Rachel Dolezal’s art: infringement, plagiarism, or fair appropriation of Turner’s work? by Professor Tonya M. Evans, Esq. is licensed under a Creative Commons Attribution-NonCommercial 4.0 International License.
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The country is, unfortunately, transfixed on and fascinated and/or otherwise perplexed by the former NAACP Spokane Chapter president Rachel Dolezal controversy surrounding her declarations that she is black. Her statements and assertions include misrepresenting on the Chapter’s Facebook Page a black man as her father when, in fact, both of her parents are white.
My interest in Dolezal’s story is not in the racial identity and misrepresentation morass. I’ll leave that to the Twitterverse (#RachelDolezal #AskRachel) and media. But the recent copyright infringement question about the origins of some of her artwork caught my eye.
As HuffingtonPost arts writer Priscilla Frank reported today, Dolezal, … is also an award-winning Mixed Media Artist, according to her art blog. But questions have been raised about whether Dolezal actually created all of her artwork or whether she misappropriated, in at least one instance, the work of another and presented it as her own.
Infringement? No. But there is a strong argument for plagiarism. Review the images and explanations below to understand why and share your thoughts about the issue.
The bio posted at Dolezal’s art blog reads:
“Rachel Dolezal is an award-winning Mixed Media Artist with over 20 exhibitions in 13 states, internationally, and at the United Nations Headquarters. Dolezal completed her Master of Fine Arts at Howard University, where she majored in experimental studio and minored in sculpture. She has over 10 years experience in community development, human rights education, and intercultural negotiations. She is currently an Art Instructor at North Idaho College, Adjunct Professor of African American Culture at Eastern Washington University, Advisor for the NIC Black Student Association, speaker, education consultant, and exhibiting artist.”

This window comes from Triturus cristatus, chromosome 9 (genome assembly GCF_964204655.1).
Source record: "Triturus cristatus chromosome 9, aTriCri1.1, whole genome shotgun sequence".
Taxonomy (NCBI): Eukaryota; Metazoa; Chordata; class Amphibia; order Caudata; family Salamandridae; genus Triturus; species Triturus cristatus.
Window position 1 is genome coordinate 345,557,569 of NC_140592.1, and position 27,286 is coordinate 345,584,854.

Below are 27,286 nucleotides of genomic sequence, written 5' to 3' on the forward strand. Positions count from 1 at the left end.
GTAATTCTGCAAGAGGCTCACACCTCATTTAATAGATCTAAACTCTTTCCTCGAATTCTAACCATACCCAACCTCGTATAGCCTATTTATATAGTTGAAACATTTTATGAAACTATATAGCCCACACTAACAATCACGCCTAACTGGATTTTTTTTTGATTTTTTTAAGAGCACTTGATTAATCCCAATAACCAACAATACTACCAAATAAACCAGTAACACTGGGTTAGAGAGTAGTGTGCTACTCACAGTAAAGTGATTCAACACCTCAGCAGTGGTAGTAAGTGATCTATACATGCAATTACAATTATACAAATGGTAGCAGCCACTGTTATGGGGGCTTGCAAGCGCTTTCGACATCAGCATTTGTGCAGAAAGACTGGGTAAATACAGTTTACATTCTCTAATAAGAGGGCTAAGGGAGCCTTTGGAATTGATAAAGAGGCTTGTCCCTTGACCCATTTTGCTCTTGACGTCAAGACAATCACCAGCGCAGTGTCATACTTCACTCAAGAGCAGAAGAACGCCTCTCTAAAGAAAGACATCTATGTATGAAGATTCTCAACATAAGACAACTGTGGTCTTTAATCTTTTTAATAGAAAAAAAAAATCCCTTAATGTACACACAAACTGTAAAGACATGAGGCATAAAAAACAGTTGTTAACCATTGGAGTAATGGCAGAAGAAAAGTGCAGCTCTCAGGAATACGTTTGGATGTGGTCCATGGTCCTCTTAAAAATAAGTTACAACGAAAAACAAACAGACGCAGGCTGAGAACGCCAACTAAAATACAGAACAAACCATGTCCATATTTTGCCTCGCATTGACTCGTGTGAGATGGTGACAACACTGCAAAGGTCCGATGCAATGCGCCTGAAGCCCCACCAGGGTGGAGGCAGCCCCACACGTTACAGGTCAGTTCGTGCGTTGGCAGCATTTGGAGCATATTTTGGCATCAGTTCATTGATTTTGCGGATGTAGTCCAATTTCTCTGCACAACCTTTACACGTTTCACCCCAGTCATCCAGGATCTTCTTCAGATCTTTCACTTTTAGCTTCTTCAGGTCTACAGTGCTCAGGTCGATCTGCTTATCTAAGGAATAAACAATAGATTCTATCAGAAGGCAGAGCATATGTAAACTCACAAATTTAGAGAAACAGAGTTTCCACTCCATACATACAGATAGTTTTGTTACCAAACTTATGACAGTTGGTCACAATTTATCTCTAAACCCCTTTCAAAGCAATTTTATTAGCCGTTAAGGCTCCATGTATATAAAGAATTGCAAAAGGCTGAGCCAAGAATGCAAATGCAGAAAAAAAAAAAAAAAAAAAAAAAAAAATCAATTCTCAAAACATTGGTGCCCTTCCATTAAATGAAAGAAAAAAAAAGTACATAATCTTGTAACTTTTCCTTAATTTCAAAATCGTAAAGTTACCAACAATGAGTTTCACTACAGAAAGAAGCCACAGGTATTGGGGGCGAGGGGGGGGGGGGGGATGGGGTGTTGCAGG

A Comparison of the Works
Below is the image under scrutiny that Dolezal claims as her original, copyrighted work:
Great piece–the second panel of a three-panel work–until someone like Twitter user Jolie Adams schools you on the noted and notable artwork of Joseph Mallord William Turner (English, 1775–1851).
Below is Turner’s “Slave Ship”:
Twitter critic, Jolie Adams, created a side-by-side on Twitter in this post:
In my humble opinion, they appear nearly identical. Dolezal’s work seems to be a tighter POV of Turner’s painting, with de minimis modifications of color and tone. Commenters knowledgeable about Turner’s work immediately questioned Dolezal’s claims that she created the work presumably without “inspiration”.
But this isn’t a case of copyright infringement. And here’s why.
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